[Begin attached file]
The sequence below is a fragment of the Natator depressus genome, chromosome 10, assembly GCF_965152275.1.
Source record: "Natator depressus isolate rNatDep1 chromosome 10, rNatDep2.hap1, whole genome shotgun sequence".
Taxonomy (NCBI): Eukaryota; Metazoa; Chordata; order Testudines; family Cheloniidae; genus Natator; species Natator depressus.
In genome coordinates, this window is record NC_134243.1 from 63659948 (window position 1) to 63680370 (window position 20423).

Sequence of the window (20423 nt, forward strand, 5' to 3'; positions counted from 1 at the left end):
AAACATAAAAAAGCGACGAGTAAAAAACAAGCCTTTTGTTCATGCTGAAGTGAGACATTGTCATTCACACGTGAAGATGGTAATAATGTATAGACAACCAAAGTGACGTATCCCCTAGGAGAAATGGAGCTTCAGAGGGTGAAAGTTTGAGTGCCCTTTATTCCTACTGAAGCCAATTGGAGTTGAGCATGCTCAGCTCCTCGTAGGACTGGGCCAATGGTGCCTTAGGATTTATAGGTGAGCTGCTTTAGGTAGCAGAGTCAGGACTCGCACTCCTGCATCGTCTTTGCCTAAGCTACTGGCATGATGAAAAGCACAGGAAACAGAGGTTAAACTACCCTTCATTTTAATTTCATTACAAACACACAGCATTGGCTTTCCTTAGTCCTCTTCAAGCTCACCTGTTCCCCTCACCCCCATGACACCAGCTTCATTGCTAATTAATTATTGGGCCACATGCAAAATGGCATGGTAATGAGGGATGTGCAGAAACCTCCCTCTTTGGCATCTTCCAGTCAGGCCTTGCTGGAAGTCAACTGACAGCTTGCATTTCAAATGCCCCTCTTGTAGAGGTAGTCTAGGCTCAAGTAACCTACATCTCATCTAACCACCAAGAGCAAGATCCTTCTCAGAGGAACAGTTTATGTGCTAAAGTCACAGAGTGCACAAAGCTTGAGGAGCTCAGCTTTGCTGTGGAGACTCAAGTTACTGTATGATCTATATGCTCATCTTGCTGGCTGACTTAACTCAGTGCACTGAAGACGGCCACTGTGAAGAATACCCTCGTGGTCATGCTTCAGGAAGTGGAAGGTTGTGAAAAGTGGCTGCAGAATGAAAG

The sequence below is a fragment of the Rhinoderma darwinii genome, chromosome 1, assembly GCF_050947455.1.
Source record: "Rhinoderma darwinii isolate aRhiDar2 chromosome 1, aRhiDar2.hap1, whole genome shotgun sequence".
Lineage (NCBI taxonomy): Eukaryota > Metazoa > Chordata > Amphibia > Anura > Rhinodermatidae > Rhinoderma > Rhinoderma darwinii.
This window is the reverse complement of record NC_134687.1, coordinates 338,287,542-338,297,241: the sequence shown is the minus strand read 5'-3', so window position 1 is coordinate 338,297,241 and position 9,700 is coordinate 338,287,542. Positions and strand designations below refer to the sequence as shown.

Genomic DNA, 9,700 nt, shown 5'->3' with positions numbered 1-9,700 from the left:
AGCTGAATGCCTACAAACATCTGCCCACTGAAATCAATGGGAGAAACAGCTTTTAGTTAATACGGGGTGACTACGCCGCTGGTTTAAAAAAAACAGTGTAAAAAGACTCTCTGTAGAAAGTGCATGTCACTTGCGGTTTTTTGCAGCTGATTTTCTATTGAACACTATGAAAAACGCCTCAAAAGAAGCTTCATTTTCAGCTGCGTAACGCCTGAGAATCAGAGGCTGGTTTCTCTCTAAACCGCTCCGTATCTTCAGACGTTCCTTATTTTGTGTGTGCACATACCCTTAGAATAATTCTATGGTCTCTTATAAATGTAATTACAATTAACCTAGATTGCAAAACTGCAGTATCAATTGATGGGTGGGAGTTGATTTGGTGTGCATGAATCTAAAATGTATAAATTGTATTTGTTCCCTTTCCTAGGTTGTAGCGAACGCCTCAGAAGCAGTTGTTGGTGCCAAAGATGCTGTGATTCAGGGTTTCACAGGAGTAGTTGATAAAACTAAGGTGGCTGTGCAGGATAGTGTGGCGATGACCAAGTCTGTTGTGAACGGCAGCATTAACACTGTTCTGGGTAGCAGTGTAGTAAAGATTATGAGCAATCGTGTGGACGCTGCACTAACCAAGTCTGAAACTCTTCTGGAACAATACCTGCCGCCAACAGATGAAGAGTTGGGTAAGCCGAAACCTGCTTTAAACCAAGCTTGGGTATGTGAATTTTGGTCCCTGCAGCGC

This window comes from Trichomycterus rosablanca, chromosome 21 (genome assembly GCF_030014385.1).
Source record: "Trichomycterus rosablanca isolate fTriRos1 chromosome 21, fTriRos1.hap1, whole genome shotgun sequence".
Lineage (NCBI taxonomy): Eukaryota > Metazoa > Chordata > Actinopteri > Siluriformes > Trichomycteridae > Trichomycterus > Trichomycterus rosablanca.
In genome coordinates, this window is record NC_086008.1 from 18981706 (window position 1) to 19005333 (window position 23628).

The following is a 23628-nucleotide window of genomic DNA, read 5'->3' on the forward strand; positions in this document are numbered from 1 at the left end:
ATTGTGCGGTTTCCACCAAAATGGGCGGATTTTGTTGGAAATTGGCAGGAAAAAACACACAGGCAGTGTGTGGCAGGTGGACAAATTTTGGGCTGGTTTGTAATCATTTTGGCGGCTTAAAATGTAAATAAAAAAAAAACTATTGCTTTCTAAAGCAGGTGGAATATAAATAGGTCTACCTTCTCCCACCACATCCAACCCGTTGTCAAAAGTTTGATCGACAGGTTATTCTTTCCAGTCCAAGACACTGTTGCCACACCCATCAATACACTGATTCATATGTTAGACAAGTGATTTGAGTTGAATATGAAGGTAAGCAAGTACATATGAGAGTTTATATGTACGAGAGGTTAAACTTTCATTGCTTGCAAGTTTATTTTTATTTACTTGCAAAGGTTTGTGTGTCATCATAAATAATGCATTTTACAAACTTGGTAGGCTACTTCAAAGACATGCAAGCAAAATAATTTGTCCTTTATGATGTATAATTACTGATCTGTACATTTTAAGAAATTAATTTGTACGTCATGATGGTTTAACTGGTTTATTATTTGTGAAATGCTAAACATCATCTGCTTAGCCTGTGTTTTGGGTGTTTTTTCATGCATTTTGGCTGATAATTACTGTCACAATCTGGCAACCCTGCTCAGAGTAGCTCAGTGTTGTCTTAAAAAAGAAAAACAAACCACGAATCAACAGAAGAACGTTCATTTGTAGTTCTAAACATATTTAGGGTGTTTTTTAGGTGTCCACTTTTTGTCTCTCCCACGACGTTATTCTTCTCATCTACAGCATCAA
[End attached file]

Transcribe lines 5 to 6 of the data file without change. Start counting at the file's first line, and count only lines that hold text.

Sequence of the window (20423 nt, forward strand, 5' to 3'; positions counted from 1 at the left end):
AAACATAAAAAAGCGACGAGTAAAAAACAAGCCTTTTGTTCATGCTGAAGTGAGACATTGTCATTCACACGTGAAGATGGTAATAATGTATAGACAACCAAAGTGACGTATCCCCTAGGAGAAATGGAGCTTCAGAGGGTGAAAGTTTGAGTGCCCTTTATTCCTACTGAAGCCAATTGGAGTTGAGCATGCTCAGCTCCTCGTAGGACTGGGCCAATGGTGCCTTAGGATTTATAGGTGAGCTGCTTTAGGTAGCAGAGTCAGGACTCGCACTCCTGCATCGTCTTTGCCTAAGCTACTGGCATGATGAAAAGCACAGGAAACAGAGGTTAAACTACCCTTCATTTTAATTTCATTACAAACACACAGCATTGGCTTTCCTTAGTCCTCTTCAAGCTCACCTGTTCCCCTCACCCCCATGACACCAGCTTCATTGCTAATTAATTATTGGGCCACATGCAAAATGGCATGGTAATGAGGGATGTGCAGAAACCTCCCTCTTTGGCATCTTCCAGTCAGGCCTTGCTGGAAGTCAACTGACAGCTTGCATTTCAAATGCCCCTCTTGTAGAGGTAGTCTAGGCTCAAGTAACCTACATCTCATCTAACCACCAAGAGCAAGATCCTTCTCAGAGGAACAGTTTATGTGCTAAAGTCACAGAGTGCACAAAGCTTGAGGAGCTCAGCTTTGCTGTGGAGACTCAAGTTACTGTATGATCTATATGCTCATCTTGCTGGCTGACTTAACTCAGTGCACTGAAGACGGCCACTGTGAAGAATACCCTCGTGGTCATGCTTCAGGAAGTGGAAGGTTGTGAAAAGTGGCTGCAGAATGAAAG